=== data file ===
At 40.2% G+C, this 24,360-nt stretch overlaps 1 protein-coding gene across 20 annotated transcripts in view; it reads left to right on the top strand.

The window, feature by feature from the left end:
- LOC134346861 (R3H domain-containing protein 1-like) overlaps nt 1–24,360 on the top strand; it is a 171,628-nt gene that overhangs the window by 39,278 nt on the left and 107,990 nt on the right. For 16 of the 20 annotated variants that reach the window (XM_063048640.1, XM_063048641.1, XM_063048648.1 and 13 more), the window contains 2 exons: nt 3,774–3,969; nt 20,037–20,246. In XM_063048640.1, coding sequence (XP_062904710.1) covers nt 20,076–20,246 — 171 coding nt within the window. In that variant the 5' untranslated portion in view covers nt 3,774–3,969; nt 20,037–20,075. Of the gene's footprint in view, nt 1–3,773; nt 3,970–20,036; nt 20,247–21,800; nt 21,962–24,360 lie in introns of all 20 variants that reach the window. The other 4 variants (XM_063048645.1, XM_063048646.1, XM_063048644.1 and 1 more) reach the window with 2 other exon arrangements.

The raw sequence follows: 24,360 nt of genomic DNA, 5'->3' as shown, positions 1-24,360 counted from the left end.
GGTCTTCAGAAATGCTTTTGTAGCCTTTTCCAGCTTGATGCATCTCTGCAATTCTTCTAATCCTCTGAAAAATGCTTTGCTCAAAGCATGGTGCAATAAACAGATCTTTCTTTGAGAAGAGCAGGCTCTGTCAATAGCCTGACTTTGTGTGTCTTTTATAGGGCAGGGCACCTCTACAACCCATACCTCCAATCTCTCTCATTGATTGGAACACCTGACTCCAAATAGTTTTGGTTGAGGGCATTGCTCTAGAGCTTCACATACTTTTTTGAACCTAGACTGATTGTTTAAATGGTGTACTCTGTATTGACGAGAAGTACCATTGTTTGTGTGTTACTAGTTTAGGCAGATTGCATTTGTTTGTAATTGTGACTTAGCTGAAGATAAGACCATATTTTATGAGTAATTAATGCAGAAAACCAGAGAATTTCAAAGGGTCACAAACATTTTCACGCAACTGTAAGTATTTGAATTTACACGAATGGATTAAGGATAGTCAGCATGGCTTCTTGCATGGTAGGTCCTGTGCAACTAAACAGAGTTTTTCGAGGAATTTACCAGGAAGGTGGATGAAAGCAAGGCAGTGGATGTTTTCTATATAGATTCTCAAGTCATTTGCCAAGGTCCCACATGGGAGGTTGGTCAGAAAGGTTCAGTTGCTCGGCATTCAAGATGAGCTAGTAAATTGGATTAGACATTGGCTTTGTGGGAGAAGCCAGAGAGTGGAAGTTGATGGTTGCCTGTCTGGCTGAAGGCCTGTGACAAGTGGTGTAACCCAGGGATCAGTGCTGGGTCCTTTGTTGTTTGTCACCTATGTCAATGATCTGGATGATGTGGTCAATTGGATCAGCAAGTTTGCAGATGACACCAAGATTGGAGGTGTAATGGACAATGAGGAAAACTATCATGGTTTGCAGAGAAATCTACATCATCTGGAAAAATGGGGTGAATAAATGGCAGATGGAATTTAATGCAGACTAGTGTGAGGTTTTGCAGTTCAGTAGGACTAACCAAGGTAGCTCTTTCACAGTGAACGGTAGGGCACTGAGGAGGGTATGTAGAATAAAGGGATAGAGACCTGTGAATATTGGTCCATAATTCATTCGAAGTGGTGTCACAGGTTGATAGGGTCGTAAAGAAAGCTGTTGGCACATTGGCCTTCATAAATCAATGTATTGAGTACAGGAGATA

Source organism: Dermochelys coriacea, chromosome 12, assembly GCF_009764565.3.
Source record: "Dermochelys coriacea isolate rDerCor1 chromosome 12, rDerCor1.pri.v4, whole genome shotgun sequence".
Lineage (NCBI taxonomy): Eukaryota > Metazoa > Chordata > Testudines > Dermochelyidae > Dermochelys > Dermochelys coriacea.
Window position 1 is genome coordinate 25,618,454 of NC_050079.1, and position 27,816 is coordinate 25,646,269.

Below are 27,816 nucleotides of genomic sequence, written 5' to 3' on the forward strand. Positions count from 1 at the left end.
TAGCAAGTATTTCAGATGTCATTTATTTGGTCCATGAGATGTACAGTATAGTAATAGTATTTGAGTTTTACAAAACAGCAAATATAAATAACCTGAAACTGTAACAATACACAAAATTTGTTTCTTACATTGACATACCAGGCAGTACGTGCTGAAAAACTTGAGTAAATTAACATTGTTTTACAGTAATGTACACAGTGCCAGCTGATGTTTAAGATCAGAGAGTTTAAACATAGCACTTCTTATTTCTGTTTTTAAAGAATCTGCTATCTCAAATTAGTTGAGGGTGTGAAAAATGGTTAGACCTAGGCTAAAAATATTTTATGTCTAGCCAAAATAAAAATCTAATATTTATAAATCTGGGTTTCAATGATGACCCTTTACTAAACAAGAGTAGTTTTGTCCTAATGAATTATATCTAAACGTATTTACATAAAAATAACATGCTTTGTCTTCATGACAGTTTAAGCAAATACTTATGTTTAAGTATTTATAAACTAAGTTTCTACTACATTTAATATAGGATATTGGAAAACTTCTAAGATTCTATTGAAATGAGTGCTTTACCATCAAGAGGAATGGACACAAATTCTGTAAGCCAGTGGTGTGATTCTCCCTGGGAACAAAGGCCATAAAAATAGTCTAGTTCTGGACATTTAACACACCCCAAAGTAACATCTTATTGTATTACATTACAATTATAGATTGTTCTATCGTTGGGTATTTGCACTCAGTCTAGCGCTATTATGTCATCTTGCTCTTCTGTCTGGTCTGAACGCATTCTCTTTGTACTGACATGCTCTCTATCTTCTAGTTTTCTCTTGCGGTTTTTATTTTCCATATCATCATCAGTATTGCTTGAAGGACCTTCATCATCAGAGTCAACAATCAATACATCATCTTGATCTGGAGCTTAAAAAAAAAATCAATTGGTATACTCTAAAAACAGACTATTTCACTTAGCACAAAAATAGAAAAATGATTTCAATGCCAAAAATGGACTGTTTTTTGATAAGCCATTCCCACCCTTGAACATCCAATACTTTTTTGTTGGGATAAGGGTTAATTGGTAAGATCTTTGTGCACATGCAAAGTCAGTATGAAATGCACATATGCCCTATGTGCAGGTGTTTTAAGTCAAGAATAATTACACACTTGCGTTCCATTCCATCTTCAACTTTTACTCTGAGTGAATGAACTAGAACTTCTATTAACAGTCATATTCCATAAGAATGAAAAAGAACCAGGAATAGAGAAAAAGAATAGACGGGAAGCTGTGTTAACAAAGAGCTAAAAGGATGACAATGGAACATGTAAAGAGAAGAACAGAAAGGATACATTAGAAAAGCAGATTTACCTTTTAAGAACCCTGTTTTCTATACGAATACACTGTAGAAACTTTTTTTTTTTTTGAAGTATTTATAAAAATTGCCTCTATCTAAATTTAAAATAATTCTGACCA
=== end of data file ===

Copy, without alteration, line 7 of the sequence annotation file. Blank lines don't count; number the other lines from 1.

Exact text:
Source record: "Dermochelys coriacea isolate rDerCor1 chromosome 12, rDerCor1.pri.v4, whole genome shotgun sequence".